Steep Definition

stēp
steeped, steeper, steepest, steeps
adjective
steeper, steepest
Having a sharp rise or highly inclined slope; precipitous.
A steep incline.
Webster's New World
At a rapid or precipitous rate.
A steep rise in imports.
American Heritage
Unreasonably high or great; exorbitant; excessive.
Steep demands, a steep price.
Webster's New World
Extreme; exaggerated.
A rather steep statement.
Webster's New World
High; lofty.
Webster's New World
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noun
steeps
A steep slope or incline.
Webster's New World
The act or process of steeping.
American Heritage
A steeping or being steeped.
Webster's New World
Liquid in which something is steeped.
Webster's New World
A rennet bag.
Wiktionary
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verb
steeped, steeps
To be steeped.
Webster's New World
To soak in liquid, so as to soften, clean, extract the essence of, etc.
Webster's New World
To infuse or subject thoroughly to.
American Heritage
To immerse, saturate, absorb, or imbue.
Steeped in folklore.
Webster's New World
To undergo a soaking in liquid.
American Heritage
Antonyms:
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Other Word Forms of Steep

Adjective

Base Form:
steep
Comparative:
steeper
Superlative:
steepest

Origin of Steep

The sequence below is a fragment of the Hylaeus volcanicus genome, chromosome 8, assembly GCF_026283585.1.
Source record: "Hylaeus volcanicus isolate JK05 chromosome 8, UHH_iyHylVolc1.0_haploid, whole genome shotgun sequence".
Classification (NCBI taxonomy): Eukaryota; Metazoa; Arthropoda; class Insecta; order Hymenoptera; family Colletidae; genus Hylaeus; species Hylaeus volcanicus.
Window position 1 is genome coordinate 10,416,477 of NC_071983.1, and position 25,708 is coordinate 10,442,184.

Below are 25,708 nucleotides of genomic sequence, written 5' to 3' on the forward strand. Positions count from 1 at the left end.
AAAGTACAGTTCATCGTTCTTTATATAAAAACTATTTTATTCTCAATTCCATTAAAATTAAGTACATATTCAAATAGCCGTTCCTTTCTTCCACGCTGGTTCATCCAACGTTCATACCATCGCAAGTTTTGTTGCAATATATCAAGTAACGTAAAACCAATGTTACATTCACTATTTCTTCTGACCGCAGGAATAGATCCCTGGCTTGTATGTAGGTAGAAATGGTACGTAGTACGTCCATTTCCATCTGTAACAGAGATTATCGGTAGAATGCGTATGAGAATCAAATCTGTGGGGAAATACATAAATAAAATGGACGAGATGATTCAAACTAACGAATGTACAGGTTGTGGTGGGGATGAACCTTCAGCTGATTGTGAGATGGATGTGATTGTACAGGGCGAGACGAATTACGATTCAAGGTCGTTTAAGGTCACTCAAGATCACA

• From Middle English stepen, from Old Norse steypa (“to make stoop, cast down, pour out, cast (metal)"), from Proto-Germanic *staupijanÄ… (“to tumble, make tumble, plunge"), from Proto-Indo-European *(s)tewb- (“to push, hit"). Cognate with Danish støbe (“cast (metal)"), Norwegian støpe, støype, Swedish stöpa (“to found, cast (metal)"), Old English stÅ«pian (“to stoop, bend the back, slope"). More at stoop.

    From Wiktionary

  • Old English stÄ“ap (“high"), from Proto-Germanic *staupaz (compare Old Frisian stap, Middle High German *stouf), from Proto-Indo-European *steup- (“to push, stick"). The Proto-Indo-European root (related) has many and varied descendants, including English stub; compare also Scots stap (“to strike, to forcibly insert").

    From Wiktionary

  • The sense of “sharp slope" is attested circa 1200; the sense “expensive" is attested US 1856.

    From Wiktionary

  • Middle English stepen perhaps of Old English origin

    From American Heritage Dictionary of the English Language, 5th Edition

  • Middle English stepe from Old English stēap

    From American Heritage Dictionary of the English Language, 5th Edition

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